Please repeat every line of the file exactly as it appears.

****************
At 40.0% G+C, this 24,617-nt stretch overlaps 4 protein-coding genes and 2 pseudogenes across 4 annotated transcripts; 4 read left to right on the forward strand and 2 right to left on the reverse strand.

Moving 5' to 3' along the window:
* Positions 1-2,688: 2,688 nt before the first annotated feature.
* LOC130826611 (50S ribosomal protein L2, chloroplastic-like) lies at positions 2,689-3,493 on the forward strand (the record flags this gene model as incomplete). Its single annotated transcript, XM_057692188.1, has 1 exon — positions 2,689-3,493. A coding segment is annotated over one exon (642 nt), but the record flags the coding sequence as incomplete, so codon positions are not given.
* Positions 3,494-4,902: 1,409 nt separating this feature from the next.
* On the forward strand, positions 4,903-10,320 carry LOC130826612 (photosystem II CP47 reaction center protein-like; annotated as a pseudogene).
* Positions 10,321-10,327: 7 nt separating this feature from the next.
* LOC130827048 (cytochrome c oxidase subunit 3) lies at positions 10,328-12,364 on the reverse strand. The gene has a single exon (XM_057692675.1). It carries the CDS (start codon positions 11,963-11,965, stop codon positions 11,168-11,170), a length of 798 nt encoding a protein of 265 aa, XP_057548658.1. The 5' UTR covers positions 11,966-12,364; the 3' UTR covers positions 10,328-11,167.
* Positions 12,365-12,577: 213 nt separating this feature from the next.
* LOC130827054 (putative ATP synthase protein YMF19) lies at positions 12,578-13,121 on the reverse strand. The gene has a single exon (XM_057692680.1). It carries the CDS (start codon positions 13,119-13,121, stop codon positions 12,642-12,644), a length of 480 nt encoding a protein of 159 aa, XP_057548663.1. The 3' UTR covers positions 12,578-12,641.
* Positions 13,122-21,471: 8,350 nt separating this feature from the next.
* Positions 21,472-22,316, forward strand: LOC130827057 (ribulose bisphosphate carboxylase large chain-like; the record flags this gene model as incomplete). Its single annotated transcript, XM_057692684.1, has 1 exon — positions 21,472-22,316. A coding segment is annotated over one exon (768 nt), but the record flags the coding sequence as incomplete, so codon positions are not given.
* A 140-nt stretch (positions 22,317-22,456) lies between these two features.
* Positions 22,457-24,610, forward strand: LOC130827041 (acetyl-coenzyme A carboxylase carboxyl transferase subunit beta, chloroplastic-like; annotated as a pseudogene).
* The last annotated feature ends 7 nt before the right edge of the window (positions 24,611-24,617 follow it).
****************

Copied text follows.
At 40.0% G+C, this 24,617-nt stretch overlaps 4 protein-coding genes and 2 pseudogenes across 4 annotated transcripts; 4 read left to right on the forward strand and 2 right to left on the reverse strand.

Moving 5' to 3' along the window:
* Positions 1-2,688: 2,688 nt before the first annotated feature.
* LOC130826611 (50S ribosomal protein L2, chloroplastic-like) lies at positions 2,689-3,493 on the forward strand (the record flags this gene model as incomplete). Its single annotated transcript, XM_057692188.1, has 1 exon — positions 2,689-3,493. A coding segment is annotated over one exon (642 nt), but the record flags the coding sequence as incomplete, so codon positions are not given.
* Positions 3,494-4,902: 1,409 nt separating this feature from the next.
* On the forward strand, positions 4,903-10,320 carry LOC130826612 (photosystem II CP47 reaction center protein-like; annotated as a pseudogene).
* Positions 10,321-10,327: 7 nt separating this feature from the next.
* LOC130827048 (cytochrome c oxidase subunit 3) lies at positions 10,328-12,364 on the reverse strand. The gene has a single exon (XM_057692675.1). It carries the CDS (start codon positions 11,963-11,965, stop codon positions 11,168-11,170), a length of 798 nt encoding a protein of 265 aa, XP_057548658.1. The 5' UTR covers positions 11,966-12,364; the 3' UTR covers positions 10,328-11,167.
* Positions 12,365-12,577: 213 nt separating this feature from the next.
* LOC130827054 (putative ATP synthase protein YMF19) lies at positions 12,578-13,121 on the reverse strand. The gene has a single exon (XM_057692680.1). It carries the CDS (start codon positions 13,119-13,121, stop codon positions 12,642-12,644), a length of 480 nt encoding a protein of 159 aa, XP_057548663.1. The 3' UTR covers positions 12,578-12,641.
* Positions 13,122-21,471: 8,350 nt separating this feature from the next.
* Positions 21,472-22,316, forward strand: LOC130827057 (ribulose bisphosphate carboxylase large chain-like; the record flags this gene model as incomplete). Its single annotated transcript, XM_057692684.1, has 1 exon — positions 21,472-22,316. A coding segment is annotated over one exon (768 nt), but the record flags the coding sequence as incomplete, so codon positions are not given.
* A 140-nt stretch (positions 22,317-22,456) lies between these two features.
* Positions 22,457-24,610, forward strand: LOC130827041 (acetyl-coenzyme A carboxylase carboxyl transferase subunit beta, chloroplastic-like; annotated as a pseudogene).
* The last annotated feature ends 7 nt before the right edge of the window (positions 24,611-24,617 follow it).